Over 3,000 participants attended the 2018 Finwise Summit in Macau last weekend, making it the most popular blockchain meeting in the world. The sheer scale of the event, coupled with regulatory sentiment in other East Asian jurisdictions, prompted at least one external media outlet to comment on how Macau is becoming a “cryptocurrency hub”.
According to Hong Kong’s EJ Insight, more than half of the attendees were from mainland Chinese IT companies, startups, and investment firms.
This comes against a backdrop of tighter regulation on cryptocurrencies in Hong Kong and a ban on domestic cryptocurrency exchanges in China in September last year.
China’s blanket ban on initial coin offerings (ICO) caused the price of most cryptocurrencies – including Bitcoin – to drop substantially, as well as several blockchain platforms. The situation was not alleviated when Hong Kong also moved to ban ICOs.
ICOs are seen as a way to help startup firms raise funds through selling digital tokens.
According to EJ Insight, Hong Kong’s Securities and Futures Commission informed that companies planning ICOs need to register with the regulator and abide by certain rules.
With more stringent regulations elsewhere, cryptocurrency operators are relocating to jurisdictions like Macau, which has a history of sheltering shady businesses.
Despite a crackdown on money laundering amid Beijing’s capital outflow concerns, Macau remains some distance from a watertight regulatory environment, as evidenced by recent European Union threats to include it on a tax ‘blacklist’.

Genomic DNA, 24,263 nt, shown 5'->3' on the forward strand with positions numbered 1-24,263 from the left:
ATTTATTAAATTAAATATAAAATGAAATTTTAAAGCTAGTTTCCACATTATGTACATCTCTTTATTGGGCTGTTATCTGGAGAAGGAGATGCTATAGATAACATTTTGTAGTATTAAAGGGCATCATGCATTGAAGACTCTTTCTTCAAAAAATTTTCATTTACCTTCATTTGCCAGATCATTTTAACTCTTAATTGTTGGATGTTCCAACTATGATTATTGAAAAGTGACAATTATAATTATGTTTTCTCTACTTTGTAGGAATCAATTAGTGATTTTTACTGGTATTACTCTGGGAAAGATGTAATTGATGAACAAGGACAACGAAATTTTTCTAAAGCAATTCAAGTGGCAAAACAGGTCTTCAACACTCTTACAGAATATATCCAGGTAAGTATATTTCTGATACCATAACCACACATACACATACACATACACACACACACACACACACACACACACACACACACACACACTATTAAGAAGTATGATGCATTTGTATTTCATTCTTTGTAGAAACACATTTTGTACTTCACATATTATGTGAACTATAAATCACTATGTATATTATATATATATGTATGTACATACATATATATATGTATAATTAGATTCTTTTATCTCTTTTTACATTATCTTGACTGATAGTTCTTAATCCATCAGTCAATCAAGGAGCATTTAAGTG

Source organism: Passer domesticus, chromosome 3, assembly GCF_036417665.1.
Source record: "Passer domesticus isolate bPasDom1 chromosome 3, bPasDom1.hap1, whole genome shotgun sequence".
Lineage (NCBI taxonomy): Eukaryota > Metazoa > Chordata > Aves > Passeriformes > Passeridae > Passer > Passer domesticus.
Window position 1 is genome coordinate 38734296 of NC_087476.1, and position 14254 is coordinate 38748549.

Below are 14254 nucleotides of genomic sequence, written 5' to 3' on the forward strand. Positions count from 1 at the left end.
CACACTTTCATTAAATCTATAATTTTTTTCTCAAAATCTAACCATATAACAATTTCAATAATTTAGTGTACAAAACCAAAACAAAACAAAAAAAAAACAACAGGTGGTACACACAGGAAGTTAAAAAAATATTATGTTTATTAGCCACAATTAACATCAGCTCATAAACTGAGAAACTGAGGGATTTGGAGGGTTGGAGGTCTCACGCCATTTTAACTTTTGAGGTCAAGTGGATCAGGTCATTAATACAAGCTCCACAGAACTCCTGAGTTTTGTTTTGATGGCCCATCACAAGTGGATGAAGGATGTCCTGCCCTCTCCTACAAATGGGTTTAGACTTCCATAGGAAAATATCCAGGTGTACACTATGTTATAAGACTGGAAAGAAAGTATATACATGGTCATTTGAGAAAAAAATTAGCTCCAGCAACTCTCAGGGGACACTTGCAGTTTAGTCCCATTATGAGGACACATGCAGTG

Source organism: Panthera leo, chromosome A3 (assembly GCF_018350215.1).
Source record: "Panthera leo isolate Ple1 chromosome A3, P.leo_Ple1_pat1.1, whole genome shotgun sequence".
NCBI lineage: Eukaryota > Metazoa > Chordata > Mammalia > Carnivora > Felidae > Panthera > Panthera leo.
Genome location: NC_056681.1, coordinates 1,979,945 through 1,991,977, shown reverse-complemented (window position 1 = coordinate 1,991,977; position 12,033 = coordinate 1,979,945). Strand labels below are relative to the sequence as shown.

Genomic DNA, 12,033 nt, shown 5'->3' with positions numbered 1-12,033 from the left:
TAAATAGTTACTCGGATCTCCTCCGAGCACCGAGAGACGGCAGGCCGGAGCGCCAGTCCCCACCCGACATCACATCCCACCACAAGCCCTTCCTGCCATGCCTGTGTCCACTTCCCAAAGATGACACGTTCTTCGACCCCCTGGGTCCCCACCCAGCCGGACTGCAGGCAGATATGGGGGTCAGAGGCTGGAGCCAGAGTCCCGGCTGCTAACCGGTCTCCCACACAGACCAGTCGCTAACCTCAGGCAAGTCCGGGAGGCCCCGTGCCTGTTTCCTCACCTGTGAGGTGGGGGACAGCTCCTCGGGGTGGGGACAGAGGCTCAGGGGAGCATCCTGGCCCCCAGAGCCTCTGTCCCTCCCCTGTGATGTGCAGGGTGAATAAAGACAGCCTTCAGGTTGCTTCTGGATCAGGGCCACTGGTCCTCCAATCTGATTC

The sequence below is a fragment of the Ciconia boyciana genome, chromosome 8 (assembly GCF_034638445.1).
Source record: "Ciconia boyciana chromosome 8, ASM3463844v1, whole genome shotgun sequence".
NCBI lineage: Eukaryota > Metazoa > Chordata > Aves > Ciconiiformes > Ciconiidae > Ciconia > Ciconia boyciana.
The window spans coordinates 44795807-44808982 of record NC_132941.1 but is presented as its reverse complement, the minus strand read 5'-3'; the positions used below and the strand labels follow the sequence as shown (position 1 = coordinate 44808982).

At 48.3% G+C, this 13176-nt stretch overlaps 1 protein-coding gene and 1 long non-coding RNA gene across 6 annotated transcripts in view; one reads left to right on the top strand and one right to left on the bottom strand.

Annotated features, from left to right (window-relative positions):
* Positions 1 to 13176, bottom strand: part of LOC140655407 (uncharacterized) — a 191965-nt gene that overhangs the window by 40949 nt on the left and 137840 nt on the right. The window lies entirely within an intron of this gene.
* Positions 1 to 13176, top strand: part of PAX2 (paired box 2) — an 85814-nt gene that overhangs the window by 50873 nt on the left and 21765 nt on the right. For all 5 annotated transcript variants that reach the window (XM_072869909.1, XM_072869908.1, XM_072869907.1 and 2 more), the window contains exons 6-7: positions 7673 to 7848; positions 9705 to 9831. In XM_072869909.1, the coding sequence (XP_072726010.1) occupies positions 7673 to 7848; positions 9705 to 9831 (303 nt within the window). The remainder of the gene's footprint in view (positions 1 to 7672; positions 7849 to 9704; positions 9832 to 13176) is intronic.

Just days after the China ban, Macau’s most notorious former gang boss, “Broken Tooth” (Wan Kuok Koi) was spotted at a signing ceremony for an ICO in Hong Kong, a sign of local interest in the disruptive industry
The event was hosted by Macau Dragon Group and its Thailand-based partner, Wi Holding Company. The organization is reportedly developing plans to build a Macau-based floating casino using a cryptocurrency for gaming chips. It remains unclear whether the Macau Gaming Inspection and Coordination Bureau will permit the casino to set up shop in the MSAR or its territorial waters.
While the local government is seeking to diversify the economy away from a reliance on gaming revenues, the cryptocurrency business might not be what they had in mind.
The Monetary Authority of Macao might also have a problem with foreign cryptocurrencies looking to the MSAR as a future home. Although there are no rules restricting ICO activities in the private sector, financial institutions in Macau are forbidden from getting involved with, or offering services related to, cryptocurrencies.
The concern for Macau regulators – as elsewhere in the world – is that the cryptocurrency market is developing at a rapid and unpredictable pace, and its inherent volatility might pose a threat to the overall economy.
The Times reached out to the Monetary Authority of Macao and the Office of the Secretary for Economy and Finance, but neither responded immediately to our request.
Bitcoin sinks below USD10,000
BITCOIN TUMBLED below USD10,000, bringing its loss to almost 50 percent from a record set only a month ago, as increased scrutiny from regulators around the world weighs on the digital-coin craze. The largest cryptocurrency dropped 7 percent to $9,968 as of 9:05 a.m. in New York, its first foray below $10,000 since Dec. 1, according to consolidated pricing data collated by Bloomberg. It has fallen from a record $19,511 reached Dec. 18, and seen more than $140 billion shaved off its market value. The selloff this week brings more trauma to a digital-coin market that has lost more than $300 billion in value just since Jan. 13. After a dizzying rally pushed Bitcoin higher by 1,400 percent last year, the latest plunge cast doubt on the viability of cryptocurrencies and the blockchain technology that underpins it.